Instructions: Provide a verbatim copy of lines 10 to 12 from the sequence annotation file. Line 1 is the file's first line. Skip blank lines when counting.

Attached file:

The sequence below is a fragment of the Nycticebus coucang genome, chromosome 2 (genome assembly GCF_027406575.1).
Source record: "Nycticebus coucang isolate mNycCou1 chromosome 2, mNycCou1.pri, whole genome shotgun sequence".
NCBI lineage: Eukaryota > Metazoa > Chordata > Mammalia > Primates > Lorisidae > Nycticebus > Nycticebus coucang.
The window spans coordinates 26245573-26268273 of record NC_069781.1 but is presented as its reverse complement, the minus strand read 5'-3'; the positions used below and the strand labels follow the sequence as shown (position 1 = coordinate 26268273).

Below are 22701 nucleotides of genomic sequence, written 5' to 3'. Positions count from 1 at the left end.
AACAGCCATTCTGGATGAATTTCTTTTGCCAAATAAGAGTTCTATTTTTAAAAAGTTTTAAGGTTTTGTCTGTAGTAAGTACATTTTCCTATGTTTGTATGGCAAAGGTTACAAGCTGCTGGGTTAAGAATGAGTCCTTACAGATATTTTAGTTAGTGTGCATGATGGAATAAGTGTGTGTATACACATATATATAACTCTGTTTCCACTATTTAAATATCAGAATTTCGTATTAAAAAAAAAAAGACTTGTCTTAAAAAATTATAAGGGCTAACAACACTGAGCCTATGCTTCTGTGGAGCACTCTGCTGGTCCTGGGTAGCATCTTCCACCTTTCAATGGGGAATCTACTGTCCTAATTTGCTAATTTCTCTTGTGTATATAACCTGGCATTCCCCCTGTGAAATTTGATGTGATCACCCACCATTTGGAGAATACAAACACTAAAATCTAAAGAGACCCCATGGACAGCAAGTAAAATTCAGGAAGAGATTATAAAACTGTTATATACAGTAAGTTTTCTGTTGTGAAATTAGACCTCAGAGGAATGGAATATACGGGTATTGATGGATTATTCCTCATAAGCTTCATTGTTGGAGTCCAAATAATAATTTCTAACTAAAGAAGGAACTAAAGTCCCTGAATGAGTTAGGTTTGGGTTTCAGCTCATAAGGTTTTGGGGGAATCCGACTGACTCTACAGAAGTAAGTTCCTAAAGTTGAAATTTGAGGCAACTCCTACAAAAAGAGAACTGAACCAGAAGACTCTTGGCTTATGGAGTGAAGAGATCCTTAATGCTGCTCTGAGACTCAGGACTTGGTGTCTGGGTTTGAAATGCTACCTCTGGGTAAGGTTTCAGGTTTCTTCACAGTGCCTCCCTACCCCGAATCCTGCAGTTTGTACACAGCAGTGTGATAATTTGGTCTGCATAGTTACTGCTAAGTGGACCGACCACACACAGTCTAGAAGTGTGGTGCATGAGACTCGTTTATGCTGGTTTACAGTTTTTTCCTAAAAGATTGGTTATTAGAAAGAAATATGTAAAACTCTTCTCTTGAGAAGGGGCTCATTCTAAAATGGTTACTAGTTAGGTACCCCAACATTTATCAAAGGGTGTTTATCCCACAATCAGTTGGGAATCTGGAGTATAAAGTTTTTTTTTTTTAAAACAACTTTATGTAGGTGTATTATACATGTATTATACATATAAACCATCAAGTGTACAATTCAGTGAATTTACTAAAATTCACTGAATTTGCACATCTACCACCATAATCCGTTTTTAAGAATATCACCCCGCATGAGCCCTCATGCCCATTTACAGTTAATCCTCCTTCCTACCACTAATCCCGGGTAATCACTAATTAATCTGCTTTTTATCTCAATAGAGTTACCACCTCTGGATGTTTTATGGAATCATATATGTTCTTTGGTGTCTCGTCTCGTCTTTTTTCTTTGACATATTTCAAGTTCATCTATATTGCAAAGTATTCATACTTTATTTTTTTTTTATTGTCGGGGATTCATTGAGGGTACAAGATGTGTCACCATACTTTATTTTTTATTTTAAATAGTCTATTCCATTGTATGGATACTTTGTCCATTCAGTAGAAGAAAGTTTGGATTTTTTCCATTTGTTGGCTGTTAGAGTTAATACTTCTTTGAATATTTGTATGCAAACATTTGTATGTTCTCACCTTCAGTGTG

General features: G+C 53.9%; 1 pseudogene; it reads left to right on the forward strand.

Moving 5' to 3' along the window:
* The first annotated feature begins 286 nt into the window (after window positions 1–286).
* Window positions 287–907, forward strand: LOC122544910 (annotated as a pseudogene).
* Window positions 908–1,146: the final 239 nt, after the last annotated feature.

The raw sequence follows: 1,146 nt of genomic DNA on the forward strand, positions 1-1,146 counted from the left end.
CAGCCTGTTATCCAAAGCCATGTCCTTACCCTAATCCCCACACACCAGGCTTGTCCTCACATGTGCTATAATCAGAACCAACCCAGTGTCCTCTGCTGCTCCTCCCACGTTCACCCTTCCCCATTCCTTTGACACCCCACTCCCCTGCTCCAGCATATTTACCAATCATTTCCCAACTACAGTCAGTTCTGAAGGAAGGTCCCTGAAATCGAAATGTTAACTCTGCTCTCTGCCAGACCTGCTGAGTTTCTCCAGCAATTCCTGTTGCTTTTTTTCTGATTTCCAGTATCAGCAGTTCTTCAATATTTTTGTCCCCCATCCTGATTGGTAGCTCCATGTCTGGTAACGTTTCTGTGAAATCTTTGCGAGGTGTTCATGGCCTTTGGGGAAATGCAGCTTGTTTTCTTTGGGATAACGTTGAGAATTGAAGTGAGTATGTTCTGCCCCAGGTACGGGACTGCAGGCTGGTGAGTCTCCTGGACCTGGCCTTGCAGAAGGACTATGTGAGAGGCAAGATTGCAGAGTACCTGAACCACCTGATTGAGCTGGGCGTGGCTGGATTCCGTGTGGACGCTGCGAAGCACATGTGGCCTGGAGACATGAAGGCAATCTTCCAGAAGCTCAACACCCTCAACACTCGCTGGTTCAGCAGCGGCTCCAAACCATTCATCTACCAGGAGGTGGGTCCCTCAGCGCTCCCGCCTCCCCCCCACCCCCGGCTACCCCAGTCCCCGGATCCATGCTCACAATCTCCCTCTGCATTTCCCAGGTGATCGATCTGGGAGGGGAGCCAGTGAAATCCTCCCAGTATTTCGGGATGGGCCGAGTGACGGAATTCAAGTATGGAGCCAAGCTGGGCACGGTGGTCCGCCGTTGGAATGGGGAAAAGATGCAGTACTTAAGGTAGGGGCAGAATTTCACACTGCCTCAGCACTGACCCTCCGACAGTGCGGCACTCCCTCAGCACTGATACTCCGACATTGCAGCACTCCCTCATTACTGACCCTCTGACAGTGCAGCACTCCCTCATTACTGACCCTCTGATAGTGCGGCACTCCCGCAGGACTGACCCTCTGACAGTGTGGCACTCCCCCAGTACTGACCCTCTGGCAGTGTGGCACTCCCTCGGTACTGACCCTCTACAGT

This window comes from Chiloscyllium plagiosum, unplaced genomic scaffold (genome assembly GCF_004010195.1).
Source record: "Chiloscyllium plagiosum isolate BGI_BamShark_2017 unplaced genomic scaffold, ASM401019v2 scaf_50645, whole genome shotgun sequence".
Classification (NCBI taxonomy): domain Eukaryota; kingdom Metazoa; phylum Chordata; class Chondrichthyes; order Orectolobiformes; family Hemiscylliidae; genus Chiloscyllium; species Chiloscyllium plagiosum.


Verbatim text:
* Window positions 287–907, forward strand: LOC122544910 (annotated as a pseudogene).
* Window positions 908–1,146: the final 239 nt, after the last annotated feature.

The raw sequence follows: 1,146 nt of genomic DNA on the forward strand, positions 1-1,146 counted from the left end.